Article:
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The case, launched by Kiwi-born Mehaka Tepuia who has lived in WA for more than a decade, will test laws allowing the minister to deport people who do not pass a character test.
Along with Aaron ‘AJ’ Graham, reportedly a founding member of the Rebels in Tasmania, Mr Tepuia is asking the High Court to rule that his October 2015 visa cancellation under section 501 of the Migration Act was unconstitutional.
Mr Tepuia’s lawyers say there was “no demonstrated substance” in Mr Dutton’s decision to deport him for apparent associations with the Rebels. He faced no criminal charges at the time.
The decision was based on “protected information” which could not be viewed by Mr Tepuia or the Federal Court when it was asked to review the decision.
Before the High Court full bench, one of Australia’s most accomplished lawyers, Bret Walker, called the laws allowing deportation without review “sinister”.
“There is, we submit, a remarkable and deplorable project afoot with such legislation,” Mr Walker said.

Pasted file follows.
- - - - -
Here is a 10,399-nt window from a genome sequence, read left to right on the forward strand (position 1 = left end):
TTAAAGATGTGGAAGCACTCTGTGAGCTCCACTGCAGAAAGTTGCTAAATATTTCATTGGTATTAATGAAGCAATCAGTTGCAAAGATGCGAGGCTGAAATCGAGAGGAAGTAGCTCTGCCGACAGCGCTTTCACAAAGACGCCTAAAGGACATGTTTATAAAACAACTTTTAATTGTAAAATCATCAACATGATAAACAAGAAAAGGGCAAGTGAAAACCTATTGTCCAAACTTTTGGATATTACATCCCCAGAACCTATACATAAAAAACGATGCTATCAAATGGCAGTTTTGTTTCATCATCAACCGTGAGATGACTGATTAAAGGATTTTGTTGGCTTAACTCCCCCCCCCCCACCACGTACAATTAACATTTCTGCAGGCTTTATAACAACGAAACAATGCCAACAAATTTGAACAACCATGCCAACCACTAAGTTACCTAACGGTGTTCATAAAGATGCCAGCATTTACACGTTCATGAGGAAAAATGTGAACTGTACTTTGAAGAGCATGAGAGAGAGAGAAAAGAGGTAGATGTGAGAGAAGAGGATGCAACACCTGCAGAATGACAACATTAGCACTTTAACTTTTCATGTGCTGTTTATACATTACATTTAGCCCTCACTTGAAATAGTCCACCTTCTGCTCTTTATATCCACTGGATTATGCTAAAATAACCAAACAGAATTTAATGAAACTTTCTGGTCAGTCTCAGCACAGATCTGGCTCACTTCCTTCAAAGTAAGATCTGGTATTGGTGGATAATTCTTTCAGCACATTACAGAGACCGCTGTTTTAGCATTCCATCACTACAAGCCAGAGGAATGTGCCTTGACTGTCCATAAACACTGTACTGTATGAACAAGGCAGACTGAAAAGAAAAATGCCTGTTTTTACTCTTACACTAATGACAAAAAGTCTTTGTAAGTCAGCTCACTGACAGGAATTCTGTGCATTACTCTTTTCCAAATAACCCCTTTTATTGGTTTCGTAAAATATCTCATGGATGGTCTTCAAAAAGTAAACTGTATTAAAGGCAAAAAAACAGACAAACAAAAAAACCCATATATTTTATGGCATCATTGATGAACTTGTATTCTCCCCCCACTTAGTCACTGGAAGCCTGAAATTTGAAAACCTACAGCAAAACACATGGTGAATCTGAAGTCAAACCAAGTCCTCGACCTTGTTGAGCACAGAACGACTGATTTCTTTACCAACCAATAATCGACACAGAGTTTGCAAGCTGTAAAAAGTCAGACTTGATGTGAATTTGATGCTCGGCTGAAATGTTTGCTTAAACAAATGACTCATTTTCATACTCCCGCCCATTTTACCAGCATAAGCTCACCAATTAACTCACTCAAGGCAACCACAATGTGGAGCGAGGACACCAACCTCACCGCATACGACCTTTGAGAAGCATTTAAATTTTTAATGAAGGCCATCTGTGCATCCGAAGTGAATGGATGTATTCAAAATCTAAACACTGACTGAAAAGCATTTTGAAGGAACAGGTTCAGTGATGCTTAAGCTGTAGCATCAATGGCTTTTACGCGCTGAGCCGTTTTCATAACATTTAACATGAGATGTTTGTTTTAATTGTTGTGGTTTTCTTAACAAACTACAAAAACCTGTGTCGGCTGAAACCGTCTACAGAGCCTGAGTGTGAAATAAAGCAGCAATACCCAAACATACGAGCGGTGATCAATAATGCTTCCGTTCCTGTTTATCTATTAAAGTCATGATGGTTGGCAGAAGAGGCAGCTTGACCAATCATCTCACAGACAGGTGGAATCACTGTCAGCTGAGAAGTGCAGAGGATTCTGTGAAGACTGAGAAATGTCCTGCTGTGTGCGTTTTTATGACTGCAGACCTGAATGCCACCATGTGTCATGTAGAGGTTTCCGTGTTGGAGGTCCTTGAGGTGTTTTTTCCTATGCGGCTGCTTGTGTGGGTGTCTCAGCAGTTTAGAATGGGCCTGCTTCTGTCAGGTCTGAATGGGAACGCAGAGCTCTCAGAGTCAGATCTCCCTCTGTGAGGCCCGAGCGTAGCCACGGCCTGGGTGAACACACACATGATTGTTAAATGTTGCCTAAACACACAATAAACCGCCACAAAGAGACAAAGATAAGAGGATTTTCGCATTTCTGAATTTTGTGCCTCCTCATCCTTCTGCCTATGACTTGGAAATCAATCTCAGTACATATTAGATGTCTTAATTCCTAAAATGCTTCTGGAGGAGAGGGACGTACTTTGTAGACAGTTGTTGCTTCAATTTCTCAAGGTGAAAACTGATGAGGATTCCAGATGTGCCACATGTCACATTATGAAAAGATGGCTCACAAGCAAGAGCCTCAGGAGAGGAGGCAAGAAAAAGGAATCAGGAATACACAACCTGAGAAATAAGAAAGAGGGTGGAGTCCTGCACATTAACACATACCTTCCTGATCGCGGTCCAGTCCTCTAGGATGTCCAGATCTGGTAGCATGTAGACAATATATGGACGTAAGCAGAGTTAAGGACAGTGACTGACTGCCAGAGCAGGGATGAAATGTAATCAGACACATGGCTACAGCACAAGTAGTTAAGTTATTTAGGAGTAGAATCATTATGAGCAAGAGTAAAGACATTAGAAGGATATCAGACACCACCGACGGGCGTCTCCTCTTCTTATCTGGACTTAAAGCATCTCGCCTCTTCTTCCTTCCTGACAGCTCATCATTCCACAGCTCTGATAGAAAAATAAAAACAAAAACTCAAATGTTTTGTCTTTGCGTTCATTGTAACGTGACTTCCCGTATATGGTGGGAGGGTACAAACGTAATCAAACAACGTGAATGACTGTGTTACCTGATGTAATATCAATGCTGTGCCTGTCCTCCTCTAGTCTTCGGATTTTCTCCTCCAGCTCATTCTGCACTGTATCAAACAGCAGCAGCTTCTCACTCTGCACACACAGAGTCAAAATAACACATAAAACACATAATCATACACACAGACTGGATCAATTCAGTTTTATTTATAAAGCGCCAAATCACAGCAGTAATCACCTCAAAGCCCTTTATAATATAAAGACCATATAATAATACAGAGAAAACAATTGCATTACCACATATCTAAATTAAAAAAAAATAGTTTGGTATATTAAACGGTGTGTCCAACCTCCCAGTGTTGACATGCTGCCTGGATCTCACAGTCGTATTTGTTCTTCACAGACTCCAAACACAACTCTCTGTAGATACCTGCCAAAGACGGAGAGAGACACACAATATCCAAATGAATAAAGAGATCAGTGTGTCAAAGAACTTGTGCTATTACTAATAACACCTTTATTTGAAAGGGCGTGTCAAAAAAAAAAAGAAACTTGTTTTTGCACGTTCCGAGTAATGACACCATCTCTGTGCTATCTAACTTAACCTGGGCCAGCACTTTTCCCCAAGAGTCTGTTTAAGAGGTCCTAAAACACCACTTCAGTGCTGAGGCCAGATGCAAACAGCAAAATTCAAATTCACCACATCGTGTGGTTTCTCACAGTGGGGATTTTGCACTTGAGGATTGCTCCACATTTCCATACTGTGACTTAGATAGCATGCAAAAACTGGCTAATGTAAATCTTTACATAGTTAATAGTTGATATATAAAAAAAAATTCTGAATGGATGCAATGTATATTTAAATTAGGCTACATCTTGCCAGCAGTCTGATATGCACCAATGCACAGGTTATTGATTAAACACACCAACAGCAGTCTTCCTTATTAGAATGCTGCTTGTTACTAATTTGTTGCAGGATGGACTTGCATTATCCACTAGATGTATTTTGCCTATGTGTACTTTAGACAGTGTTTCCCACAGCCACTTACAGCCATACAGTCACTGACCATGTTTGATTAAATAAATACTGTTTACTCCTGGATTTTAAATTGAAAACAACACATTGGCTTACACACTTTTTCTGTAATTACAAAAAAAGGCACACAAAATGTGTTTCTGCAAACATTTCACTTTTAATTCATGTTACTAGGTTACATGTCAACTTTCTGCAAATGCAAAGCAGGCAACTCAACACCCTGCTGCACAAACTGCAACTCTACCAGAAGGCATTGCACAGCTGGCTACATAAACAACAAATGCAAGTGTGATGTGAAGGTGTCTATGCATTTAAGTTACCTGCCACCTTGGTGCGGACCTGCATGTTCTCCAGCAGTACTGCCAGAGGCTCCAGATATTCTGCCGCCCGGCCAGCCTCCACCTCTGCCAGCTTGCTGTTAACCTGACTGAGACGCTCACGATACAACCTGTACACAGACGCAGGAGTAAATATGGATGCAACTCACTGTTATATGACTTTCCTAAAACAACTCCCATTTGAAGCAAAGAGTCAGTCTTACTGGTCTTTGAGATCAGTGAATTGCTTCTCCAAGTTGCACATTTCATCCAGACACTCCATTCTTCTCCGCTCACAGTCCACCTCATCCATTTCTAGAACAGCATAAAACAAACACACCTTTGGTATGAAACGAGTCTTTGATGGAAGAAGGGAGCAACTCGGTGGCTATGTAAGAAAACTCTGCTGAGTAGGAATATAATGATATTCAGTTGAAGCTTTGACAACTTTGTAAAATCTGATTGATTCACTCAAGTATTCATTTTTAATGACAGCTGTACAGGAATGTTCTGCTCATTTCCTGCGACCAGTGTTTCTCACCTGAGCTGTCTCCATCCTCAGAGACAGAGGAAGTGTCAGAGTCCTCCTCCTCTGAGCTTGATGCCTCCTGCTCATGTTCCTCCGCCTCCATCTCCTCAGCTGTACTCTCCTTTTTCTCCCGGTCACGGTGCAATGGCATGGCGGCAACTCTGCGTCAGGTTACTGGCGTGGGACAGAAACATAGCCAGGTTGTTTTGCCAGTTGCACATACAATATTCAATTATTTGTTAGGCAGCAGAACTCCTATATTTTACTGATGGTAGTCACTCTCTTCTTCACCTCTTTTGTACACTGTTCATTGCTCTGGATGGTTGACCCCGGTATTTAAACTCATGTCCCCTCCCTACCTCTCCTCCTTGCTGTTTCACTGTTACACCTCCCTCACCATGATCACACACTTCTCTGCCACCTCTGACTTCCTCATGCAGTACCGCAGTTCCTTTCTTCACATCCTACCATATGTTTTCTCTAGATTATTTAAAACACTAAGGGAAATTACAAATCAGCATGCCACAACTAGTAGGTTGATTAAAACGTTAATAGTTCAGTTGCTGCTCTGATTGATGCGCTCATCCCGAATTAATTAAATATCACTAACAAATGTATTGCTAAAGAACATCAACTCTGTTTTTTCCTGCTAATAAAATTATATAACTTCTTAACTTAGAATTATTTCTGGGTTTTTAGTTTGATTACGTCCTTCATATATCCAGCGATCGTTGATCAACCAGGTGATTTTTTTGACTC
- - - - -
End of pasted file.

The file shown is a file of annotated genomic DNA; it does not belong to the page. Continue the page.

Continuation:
Mr Tepuia’s daughter, Merepeka Matangi, said her father was a “teddy bear”, not a national security risk.
His lawyers said the minister had not suggested the 37-year-old was involved in criminal activity.
“A decision made wholly or substantially in reliance on ‘protected information’ can be practically unexaminable,” Mr Walker said. “It also ... encourages unnecessary secrecy.
“He (the minister) did not record even in the most general terms any finding that (Mr Tepuia) was himself involved in ... criminal activity. Nor any suspicion he might do so in the future. (Mr Dutton’s) conclusion on ‘national interest’ was an unthinking one.”
They claim because Mr Tepuia was not a criminal, his deportation may harm efforts to “disrupt or disable” bikie gangs, because “it captures not only those who are involved in criminal conduct but also those who are opposed to it, including anyone who is actively trying to root it out”.
The attorneys-general for NSW, Queensland, Tasmania, Victoria and South Australia have joined Commonwealth lawyers in the case against Mr Tepuia.
The High Court appeal leaves Mr Dutton battling to keep the right he has to deport suspected bikie gang members, as he tries to beef up his powers to be able to override the granting of citizenship to criminals.
Those suggested laws will be debated in Canberra this week.
A decision on Mr Tepuia’s case has been reserved.